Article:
Iceland has, for the 16th year running, been named the world’s safest and most peaceful country according to the Global Peace Index (GPI). The report, produced by the Institute for Economics and Peace (IEP), gauges the relative peace and safety standings of nations and regions globally.
The GPI evaluates 163 independent nations and territories, representing a massive 99.7% of the global population, ranking them based on their security levels.
Several factors contribute to Iceland’s stellar ranking, with the nation’s unwavering commitment to democracy and human rights at the forefront. Other contributors include its low crime and violence rates, a robust social welfare system, and a staunch stance on military neutrality.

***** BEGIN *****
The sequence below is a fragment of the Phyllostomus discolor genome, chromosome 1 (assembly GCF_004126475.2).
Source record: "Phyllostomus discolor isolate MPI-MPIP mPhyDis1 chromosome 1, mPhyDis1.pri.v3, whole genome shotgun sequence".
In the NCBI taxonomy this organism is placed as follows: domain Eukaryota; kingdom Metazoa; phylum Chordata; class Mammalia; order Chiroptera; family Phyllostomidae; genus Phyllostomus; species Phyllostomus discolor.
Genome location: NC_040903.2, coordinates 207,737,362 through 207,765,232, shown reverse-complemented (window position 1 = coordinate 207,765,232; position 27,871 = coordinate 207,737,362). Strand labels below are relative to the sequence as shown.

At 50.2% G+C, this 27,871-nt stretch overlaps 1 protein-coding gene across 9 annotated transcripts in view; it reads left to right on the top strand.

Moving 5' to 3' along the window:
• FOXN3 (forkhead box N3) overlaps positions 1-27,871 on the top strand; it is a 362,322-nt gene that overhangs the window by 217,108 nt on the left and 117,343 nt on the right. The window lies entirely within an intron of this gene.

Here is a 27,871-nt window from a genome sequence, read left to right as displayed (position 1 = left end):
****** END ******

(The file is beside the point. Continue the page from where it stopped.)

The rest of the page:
Denmark secured the second spot, closely followed by Ireland in third. As for the best-performing former Yugoslav state, Slovenia claimed the honours, coming in at an impressive eighth. Meanwhile, Croatia ranked 14th, North Macedonia 38th, Montenegro 45th, Bosnia and Herzegovina 61st, and Serbia 65th.
In essence, the rankings highlight the continuous efforts of countries like Iceland in maintaining a secure and peaceful environment for their citizens, while also pointing out areas of improvement for others.